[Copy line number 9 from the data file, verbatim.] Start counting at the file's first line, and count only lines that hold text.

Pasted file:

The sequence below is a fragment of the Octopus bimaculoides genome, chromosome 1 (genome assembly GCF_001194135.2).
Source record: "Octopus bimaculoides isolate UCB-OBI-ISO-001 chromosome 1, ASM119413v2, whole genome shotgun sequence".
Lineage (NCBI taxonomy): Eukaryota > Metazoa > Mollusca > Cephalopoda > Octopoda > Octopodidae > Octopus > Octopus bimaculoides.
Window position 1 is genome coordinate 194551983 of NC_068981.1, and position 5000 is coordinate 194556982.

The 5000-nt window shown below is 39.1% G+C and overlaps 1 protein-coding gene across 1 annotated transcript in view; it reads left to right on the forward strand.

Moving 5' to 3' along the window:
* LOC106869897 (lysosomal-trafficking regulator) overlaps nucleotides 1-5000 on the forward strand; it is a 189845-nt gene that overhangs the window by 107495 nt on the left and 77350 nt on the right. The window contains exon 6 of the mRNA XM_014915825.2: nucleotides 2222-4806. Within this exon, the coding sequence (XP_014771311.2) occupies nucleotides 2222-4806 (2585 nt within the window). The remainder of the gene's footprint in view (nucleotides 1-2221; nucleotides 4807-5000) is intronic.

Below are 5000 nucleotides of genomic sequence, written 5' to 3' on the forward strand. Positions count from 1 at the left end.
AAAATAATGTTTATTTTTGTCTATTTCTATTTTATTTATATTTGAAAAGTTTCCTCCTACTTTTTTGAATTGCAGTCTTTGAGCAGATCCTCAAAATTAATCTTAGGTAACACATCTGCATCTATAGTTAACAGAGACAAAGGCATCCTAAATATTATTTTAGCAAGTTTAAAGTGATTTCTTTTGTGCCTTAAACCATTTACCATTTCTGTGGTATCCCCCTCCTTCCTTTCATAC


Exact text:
AAAATAATGTTTATTTTTGTCTATTTCTATTTTATTTATATTTGAAAAGTTTCCTCCTACTTTTTTGAATTGCAGTCTTTGAGCAGATCCTCAAAATTAATCTTAGGTAACACATCTGCATCTATAGTTAACAGAGACAAAGGCATCCTAAATATTATTTTAGCAAGTTTAAAGTGATTTCTTTTGTGCCTTAAACCATTTACCATTTCTGTGGTATCCCCCTCCTTCCTTTCATAC